It’s been a while since I had a rant, and really one is long overdue. For those of you who follow the news here in the UK, you may be aware that the last few days have produced some jaw-dropping events.
IDS (Iain Duncan Smith) has resigned saying the cuts in welfare spending that he has been busy promoting and implementing for six years, have gone too far, and asking David Cameron if he really still thinks “we are all in in together”, which was the Tories slogan for the 2010 election. I do not believe IDS has resigned because he has suddenly developed something approaching a conscience. I believe he sees the chancellor, George Osborne as in a weakened position, and has chosen this moment to stick the knife in. IDS is part of the Brexit campaign; George Osborne part of Bremain. Neither of them does a great deal to attract me to their causes. Make that neither of them does anything that attracts me to their causes. If the choice is just one or the other, we really do need a Third Way, though without Tony Blair.
Now on some occasions I might enjoy watching a bit of internecine action among the Tories, but these posturings do not make for grown up politics, and the referendum, which I bet Dave is really regretting ever mentioning now, is important, and deserves serious attention, not partisan voting along the kick-out-the-foreigners-and-raise-the-drawbridge on one side, and we’re-doomed-if-we-leave on the other. I made the mistake of looking at the Daily Mail to see how that organ of hatred was responding to IDS’ resignation. Mistake. It depressed me for hours, and I am still scared that the people who wrote comments at the end of the articles live in the same country as I do. If Hitler were to stand as their local candidate they’d vote for him.
There are too many things here for one single rant, but I’ll have a go. IDS’s hypocrisy is mind boggling. If he only woke up last week to the fact that the bedroom tax, the cutting of the Independent Living Fund and goodness knows how many more small minded measures that have sent the lives of many people living with disability and without private means into a state of fearful chaos, he is, at best, woefully incompetent. This is man, remember, who denied that food banks were necessary to the lives of many, and accused one charity that provides them of being political. Well poverty is political when it is caused and/or exacerbated by the actions of the elected government.
Same goes for homelessness. That other big-hearted guy who like IDS has joined the Brexit side, and claims its because of his conscience, and not at all because he sees this as a chance to be PM after Cameron, is Boris Johnson. BoJo is the current Mayor of London. Despite the fact that London has obviously yet not voted on whether it wishes to stay in or leave the EU, staff at the Mayor’s Office were told that they were not to go against his, BoJo’s, stance on Europe. The other night, in answer to a question about high house prices at the regenerated Elephant and Castle, he said, “I can’t afford to live where I grew up. The city changes.” Except that BoJo can still afford to live in London. People displaced from the Heygate Estate cannot afford to rent flats in the private sector that in any way approach the size of their previous homes, and buying is out of the question. This shrug of the shoulders is a chilling indication of the truly ruthless individual who hides behind bumbling bonhomie, and a haircut that in certain lights is rather like Donald Trump’s.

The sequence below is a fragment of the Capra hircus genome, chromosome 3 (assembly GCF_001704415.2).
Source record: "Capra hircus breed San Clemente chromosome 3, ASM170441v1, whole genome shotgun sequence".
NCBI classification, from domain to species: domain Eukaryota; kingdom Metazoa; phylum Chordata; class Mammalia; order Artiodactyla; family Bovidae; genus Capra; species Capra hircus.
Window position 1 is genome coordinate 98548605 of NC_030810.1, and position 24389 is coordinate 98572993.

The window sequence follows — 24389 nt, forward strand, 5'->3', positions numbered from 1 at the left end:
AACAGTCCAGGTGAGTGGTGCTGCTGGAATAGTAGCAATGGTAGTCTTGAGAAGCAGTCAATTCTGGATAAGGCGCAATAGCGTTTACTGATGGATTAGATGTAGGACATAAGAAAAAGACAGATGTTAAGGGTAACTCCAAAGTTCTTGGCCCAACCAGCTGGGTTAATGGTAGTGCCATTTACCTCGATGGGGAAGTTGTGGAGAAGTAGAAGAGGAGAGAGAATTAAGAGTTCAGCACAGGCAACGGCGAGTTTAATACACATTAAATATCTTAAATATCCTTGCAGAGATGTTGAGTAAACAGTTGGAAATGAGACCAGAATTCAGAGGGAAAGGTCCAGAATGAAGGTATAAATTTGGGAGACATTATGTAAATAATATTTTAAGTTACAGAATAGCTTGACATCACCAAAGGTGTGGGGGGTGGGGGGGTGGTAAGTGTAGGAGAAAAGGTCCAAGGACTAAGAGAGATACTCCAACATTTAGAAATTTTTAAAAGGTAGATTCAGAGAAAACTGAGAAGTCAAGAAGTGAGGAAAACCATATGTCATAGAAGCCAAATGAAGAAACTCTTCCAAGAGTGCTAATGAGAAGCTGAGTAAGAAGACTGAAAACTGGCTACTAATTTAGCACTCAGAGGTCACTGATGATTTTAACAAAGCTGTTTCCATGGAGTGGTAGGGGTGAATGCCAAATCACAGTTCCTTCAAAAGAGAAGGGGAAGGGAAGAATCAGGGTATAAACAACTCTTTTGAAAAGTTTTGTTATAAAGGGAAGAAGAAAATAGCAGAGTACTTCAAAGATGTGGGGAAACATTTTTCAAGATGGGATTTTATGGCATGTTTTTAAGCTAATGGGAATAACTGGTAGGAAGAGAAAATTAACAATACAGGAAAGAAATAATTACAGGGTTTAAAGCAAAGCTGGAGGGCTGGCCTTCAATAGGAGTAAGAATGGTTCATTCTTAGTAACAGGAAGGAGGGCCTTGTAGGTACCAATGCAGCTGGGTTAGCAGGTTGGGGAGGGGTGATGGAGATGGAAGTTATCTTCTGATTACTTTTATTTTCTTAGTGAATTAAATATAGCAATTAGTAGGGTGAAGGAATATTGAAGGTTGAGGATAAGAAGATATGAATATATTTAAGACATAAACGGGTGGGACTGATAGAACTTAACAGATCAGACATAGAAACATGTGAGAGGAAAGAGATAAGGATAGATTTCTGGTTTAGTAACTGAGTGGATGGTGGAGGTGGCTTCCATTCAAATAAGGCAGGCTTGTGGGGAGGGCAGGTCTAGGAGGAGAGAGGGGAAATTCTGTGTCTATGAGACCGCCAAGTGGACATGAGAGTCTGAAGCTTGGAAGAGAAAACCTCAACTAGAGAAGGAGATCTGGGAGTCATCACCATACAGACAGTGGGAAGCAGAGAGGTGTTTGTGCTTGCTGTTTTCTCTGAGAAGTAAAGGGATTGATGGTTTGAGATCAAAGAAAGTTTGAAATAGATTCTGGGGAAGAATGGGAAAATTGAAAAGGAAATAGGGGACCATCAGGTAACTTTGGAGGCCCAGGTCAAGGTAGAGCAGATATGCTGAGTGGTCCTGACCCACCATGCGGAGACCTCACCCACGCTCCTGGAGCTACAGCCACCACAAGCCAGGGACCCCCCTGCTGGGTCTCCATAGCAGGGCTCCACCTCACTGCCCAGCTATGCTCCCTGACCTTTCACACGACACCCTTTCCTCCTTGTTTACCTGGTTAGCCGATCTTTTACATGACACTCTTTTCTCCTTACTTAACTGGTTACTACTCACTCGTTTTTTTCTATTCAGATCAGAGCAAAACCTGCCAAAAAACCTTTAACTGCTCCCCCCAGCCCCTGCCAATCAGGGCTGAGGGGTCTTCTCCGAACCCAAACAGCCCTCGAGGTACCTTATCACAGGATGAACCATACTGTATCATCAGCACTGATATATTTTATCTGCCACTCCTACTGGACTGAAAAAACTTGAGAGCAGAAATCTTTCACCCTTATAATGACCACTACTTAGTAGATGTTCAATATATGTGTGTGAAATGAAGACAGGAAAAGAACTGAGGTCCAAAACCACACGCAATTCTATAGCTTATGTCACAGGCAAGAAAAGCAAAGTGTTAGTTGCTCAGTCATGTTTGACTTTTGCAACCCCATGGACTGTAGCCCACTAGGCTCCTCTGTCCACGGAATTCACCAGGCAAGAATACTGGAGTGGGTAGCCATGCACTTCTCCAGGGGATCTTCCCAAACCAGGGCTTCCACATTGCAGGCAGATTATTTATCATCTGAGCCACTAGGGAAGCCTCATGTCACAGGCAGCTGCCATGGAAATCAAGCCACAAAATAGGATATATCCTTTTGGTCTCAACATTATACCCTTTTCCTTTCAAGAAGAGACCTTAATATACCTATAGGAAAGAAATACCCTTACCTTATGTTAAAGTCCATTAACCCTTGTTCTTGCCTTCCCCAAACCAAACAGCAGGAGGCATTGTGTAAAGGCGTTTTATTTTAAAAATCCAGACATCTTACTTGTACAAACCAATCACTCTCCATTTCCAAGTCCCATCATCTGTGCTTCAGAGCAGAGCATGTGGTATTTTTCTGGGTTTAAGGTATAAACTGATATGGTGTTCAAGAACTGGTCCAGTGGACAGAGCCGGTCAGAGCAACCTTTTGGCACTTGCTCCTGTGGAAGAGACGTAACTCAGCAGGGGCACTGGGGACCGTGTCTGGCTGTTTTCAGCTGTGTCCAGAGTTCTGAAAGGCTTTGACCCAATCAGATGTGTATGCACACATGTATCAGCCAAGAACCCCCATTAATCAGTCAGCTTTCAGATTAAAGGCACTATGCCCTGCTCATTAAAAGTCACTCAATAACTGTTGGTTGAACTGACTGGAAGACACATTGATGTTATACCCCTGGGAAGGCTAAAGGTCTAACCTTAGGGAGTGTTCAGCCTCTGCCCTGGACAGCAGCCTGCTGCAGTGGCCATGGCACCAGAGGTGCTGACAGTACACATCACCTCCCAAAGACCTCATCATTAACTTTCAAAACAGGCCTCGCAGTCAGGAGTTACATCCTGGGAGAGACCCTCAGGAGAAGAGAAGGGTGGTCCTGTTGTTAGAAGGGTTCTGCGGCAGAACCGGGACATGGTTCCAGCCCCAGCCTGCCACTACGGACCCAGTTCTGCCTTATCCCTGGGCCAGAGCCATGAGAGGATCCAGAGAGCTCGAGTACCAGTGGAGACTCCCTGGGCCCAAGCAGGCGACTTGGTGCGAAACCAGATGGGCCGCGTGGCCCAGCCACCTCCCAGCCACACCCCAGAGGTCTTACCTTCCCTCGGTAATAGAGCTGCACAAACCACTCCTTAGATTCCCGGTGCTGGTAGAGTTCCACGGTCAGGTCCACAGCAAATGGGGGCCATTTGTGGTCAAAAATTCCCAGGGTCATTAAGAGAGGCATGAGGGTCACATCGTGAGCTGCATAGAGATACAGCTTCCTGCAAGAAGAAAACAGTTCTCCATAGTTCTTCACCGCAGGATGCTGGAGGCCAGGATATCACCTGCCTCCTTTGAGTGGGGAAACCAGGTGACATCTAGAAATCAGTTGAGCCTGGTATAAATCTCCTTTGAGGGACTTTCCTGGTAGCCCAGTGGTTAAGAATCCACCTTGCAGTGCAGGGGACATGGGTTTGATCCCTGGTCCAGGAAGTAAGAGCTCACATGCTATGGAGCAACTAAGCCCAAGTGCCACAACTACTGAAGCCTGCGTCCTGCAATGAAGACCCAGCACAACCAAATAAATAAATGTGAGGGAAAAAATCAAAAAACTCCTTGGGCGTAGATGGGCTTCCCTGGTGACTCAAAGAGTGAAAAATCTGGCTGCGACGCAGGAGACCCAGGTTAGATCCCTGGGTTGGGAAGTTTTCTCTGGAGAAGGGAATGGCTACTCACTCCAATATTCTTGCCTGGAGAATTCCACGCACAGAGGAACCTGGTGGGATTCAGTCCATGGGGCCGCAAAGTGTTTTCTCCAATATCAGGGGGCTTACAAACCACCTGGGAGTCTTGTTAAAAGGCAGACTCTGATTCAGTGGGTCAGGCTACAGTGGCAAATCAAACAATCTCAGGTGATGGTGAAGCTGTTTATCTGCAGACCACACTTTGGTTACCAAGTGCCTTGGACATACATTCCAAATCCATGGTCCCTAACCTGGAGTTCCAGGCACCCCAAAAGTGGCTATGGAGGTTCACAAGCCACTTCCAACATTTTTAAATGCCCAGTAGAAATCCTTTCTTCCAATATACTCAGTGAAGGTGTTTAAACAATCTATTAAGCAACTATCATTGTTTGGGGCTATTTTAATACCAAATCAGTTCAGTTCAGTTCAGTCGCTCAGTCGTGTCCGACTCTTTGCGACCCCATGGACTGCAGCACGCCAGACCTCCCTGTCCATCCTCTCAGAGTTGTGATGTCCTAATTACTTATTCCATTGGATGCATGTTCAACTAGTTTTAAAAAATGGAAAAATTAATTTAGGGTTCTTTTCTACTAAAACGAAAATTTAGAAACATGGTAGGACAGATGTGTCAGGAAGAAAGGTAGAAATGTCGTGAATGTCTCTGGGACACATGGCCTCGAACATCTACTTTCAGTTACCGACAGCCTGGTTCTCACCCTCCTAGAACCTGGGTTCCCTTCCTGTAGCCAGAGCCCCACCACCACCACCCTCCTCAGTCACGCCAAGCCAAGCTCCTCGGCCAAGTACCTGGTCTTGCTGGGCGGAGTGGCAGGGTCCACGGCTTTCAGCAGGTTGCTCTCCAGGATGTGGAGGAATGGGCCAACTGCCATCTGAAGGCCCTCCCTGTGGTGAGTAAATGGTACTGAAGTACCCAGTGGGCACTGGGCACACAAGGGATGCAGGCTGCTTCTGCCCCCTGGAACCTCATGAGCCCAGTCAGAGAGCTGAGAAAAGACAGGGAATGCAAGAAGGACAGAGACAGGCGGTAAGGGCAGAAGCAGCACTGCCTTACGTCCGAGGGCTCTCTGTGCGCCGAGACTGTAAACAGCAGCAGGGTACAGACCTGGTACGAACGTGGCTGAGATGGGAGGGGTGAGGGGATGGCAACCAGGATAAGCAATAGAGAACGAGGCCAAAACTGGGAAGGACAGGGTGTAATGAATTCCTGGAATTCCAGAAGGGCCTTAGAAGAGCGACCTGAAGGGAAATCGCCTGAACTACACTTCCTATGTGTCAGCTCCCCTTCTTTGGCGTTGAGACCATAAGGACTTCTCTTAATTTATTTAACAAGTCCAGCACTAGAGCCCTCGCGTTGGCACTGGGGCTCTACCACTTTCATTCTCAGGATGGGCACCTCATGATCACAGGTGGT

Meanwhile on the wounded side of the Tory party we have David Cameron and George Osborne. I had to shake Cameron’s hand once. I was at work, and couldn’t really put my hand behind my back. He seemed ill at ease having to talk to ordinary folk, so maybe that’s why he had a rather limp handshake. I dislike Cameron intensely, but beside Osborne he seems almost nice. What sticks most in my gullet is when the Tories talk about making cuts in the name of fairness. Live in a council owned property where you have a spare bedroom? Oh that’s not fair. Move to a smaller property (where are all these council properrties in convenient sizes? nowhere) or we’ll tax you. Even if that spare bedroom is used by carers looking after your severely disabled child. But what is fair about the families of David Cameron, George Osborne et al having inherited enormous wealth? What’s fair about them having received an education that costs in the region of £30k pa? If we’re talking about fairness in our society, why is it that it is the poorest and the most vulnerable who lose time after time, while the rich and powerful use tax dodges, expect and receive huge bonuses?
Over someone’s shoulder on the bus home tonight, I saw that Novak Djokovic has said male tennis players should get more prize money than women because their ticket sales are higher. Men’s tennis is more promoted. Men’s sport is more promoted. Look through any sports section of a newspaper and the coverage of women’s sport is negligible outside the Olympics. Try evening up the playing field and then see what the ticket sales are like.
Cynical bastards all of them.
I’m losing the plot now.